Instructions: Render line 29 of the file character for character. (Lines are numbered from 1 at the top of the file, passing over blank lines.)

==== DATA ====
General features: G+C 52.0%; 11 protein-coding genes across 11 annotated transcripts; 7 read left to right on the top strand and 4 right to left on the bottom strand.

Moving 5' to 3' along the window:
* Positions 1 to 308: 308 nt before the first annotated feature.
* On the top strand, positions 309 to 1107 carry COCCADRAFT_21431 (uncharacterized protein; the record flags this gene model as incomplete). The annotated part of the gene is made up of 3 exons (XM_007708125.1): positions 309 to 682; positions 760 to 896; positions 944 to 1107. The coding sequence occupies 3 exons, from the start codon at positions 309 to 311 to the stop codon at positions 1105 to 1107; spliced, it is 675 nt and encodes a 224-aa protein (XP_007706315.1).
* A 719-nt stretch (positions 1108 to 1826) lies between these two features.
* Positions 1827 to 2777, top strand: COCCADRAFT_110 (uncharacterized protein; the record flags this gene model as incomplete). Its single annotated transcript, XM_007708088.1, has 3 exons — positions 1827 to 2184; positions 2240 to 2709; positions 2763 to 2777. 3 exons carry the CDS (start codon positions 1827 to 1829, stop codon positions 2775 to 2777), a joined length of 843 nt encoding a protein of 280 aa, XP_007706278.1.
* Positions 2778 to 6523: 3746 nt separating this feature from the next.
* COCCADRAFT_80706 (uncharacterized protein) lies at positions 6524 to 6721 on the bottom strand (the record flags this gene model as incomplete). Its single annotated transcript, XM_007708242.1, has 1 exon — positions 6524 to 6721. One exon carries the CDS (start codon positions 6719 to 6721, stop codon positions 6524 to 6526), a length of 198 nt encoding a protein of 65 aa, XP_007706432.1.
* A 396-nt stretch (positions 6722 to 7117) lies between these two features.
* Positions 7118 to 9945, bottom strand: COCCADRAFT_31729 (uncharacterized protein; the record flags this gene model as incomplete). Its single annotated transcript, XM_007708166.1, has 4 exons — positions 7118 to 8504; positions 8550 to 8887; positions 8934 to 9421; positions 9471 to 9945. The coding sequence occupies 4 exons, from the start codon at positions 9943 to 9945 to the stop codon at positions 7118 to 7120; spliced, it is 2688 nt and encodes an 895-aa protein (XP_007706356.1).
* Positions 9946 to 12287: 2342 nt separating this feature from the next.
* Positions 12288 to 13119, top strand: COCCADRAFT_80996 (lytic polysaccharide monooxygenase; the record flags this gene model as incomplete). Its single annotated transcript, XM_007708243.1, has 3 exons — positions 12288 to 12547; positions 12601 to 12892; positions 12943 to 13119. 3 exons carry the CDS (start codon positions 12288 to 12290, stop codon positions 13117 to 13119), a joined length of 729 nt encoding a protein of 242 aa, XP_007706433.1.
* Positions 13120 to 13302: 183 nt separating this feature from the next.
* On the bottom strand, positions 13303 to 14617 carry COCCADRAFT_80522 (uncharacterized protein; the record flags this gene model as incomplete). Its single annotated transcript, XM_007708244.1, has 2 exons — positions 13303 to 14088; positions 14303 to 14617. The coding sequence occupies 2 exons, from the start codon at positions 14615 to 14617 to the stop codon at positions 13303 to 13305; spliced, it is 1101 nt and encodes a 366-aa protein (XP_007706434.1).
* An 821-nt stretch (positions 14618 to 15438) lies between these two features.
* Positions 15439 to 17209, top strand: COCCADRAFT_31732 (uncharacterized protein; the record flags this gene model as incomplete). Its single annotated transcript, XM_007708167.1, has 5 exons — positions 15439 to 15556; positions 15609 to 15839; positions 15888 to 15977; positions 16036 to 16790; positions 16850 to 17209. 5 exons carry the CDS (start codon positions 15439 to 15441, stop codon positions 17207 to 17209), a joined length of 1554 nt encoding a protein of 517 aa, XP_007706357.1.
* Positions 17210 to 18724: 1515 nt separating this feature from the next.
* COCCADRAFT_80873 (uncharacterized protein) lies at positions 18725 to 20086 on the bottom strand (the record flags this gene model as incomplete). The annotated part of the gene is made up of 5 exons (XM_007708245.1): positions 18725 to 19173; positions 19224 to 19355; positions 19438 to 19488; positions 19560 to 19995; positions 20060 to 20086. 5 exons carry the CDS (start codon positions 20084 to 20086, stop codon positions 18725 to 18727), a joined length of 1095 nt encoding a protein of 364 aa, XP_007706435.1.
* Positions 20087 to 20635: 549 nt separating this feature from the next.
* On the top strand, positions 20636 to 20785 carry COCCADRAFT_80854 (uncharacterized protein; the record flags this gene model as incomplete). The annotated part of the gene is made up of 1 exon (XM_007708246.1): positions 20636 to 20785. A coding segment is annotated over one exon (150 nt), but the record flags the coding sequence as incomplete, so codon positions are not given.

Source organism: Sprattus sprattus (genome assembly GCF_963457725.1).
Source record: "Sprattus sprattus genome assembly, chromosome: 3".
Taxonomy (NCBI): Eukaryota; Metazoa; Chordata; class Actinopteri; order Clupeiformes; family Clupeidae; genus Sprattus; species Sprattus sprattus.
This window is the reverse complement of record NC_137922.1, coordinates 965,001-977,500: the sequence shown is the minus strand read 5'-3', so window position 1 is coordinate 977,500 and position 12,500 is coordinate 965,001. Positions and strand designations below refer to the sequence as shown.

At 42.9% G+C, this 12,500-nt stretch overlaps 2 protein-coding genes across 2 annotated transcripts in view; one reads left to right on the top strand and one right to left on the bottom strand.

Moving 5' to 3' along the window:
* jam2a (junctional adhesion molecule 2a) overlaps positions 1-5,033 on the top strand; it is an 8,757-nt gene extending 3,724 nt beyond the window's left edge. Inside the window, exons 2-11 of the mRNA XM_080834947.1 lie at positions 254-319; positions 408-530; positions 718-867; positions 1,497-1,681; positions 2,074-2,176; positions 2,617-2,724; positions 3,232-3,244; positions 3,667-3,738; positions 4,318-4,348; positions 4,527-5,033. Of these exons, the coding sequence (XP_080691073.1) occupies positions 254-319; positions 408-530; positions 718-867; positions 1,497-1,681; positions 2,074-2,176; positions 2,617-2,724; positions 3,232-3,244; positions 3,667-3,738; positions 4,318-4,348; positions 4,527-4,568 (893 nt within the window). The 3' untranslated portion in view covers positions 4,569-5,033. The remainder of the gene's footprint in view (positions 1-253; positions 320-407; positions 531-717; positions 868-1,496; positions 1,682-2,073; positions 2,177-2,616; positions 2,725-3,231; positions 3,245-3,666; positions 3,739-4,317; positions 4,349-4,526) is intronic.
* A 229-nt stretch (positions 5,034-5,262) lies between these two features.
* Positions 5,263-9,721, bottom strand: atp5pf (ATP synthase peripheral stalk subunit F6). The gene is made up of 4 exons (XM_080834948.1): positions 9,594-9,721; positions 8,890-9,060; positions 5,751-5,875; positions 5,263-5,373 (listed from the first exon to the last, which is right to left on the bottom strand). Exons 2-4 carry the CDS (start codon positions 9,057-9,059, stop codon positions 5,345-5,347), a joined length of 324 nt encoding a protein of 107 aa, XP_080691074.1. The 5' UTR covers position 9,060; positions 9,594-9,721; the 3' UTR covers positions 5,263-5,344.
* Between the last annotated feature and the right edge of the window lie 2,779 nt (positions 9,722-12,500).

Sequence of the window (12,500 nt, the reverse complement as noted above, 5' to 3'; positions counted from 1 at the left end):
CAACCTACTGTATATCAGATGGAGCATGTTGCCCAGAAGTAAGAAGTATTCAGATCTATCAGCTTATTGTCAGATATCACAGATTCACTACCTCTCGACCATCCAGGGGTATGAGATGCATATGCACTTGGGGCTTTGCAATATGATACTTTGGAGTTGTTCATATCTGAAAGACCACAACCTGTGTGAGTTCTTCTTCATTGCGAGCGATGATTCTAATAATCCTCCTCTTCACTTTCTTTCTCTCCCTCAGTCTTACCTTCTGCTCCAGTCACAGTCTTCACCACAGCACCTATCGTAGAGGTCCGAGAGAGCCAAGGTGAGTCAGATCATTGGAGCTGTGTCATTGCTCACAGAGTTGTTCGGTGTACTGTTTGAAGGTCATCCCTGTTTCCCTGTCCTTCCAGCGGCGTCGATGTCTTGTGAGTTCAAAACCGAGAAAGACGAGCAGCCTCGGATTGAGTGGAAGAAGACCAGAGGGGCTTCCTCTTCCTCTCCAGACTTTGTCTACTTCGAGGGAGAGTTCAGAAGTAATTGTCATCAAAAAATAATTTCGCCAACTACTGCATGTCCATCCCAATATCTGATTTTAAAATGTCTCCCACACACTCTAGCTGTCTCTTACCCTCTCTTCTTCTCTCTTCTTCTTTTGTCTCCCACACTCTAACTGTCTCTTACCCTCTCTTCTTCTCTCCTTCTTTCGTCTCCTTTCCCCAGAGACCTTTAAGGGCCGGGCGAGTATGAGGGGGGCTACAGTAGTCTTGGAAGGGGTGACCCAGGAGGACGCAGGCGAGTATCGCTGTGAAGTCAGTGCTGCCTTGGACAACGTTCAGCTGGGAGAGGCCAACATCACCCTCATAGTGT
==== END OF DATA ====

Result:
* Positions 5,263-9,721, bottom strand: atp5pf (ATP synthase peripheral stalk subunit F6). The gene is made up of 4 exons (XM_080834948.1): positions 9,594-9,721; positions 8,890-9,060; positions 5,751-5,875; positions 5,263-5,373 (listed from the first exon to the last, which is right to left on the bottom strand). Exons 2-4 carry the CDS (start codon positions 9,057-9,059, stop codon positions 5,345-5,347), a joined length of 324 nt encoding a protein of 107 aa, XP_080691074.1. The 5' UTR covers position 9,060; positions 9,594-9,721; the 3' UTR covers positions 5,263-5,344.